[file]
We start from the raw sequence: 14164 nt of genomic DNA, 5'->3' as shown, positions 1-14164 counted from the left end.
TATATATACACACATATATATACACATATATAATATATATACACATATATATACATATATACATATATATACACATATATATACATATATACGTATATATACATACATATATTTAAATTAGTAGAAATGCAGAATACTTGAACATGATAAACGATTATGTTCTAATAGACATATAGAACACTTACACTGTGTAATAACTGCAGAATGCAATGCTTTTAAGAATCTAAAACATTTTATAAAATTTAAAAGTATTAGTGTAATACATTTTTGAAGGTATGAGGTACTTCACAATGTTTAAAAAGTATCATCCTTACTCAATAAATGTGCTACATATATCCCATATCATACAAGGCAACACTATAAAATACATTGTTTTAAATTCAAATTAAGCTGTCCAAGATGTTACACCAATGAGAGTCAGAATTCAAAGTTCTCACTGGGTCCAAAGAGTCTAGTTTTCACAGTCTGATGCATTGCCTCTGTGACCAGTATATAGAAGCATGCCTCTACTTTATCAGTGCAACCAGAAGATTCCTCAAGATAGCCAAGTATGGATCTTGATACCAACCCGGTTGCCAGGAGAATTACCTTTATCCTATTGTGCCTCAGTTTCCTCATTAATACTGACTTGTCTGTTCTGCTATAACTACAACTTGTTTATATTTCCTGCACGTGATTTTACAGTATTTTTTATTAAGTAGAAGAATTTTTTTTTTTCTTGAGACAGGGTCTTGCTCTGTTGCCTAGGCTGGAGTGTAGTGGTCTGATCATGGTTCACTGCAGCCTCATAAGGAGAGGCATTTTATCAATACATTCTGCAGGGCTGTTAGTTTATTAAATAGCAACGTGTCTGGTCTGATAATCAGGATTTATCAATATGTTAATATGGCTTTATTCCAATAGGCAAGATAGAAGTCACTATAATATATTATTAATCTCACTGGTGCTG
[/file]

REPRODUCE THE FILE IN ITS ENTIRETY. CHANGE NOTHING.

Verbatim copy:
We start from the raw sequence: 14164 nt of genomic DNA, 5'->3' as shown, positions 1-14164 counted from the left end.
TATATATACACACATATATATACACATATATAATATATATACACATATATATACATATATACATATATATACACATATATATACATATATACGTATATATACATACATATATTTAAATTAGTAGAAATGCAGAATACTTGAACATGATAAACGATTATGTTCTAATAGACATATAGAACACTTACACTGTGTAATAACTGCAGAATGCAATGCTTTTAAGAATCTAAAACATTTTATAAAATTTAAAAGTATTAGTGTAATACATTTTTGAAGGTATGAGGTACTTCACAATGTTTAAAAAGTATCATCCTTACTCAATAAATGTGCTACATATATCCCATATCATACAAGGCAACACTATAAAATACATTGTTTTAAATTCAAATTAAGCTGTCCAAGATGTTACACCAATGAGAGTCAGAATTCAAAGTTCTCACTGGGTCCAAAGAGTCTAGTTTTCACAGTCTGATGCATTGCCTCTGTGACCAGTATATAGAAGCATGCCTCTACTTTATCAGTGCAACCAGAAGATTCCTCAAGATAGCCAAGTATGGATCTTGATACCAACCCGGTTGCCAGGAGAATTACCTTTATCCTATTGTGCCTCAGTTTCCTCATTAATACTGACTTGTCTGTTCTGCTATAACTACAACTTGTTTATATTTCCTGCACGTGATTTTACAGTATTTTTTATTAAGTAGAAGAATTTTTTTTTTTCTTGAGACAGGGTCTTGCTCTGTTGCCTAGGCTGGAGTGTAGTGGTCTGATCATGGTTCACTGCAGCCTCATAAGGAGAGGCATTTTATCAATACATTCTGCAGGGCTGTTAGTTTATTAAATAGCAACGTGTCTGGTCTGATAATCAGGATTTATCAATATGTTAATATGGCTTTATTCCAATAGGCAAGATAGAAGTCACTATAATATATTATTAATCTCACTGGTGCTG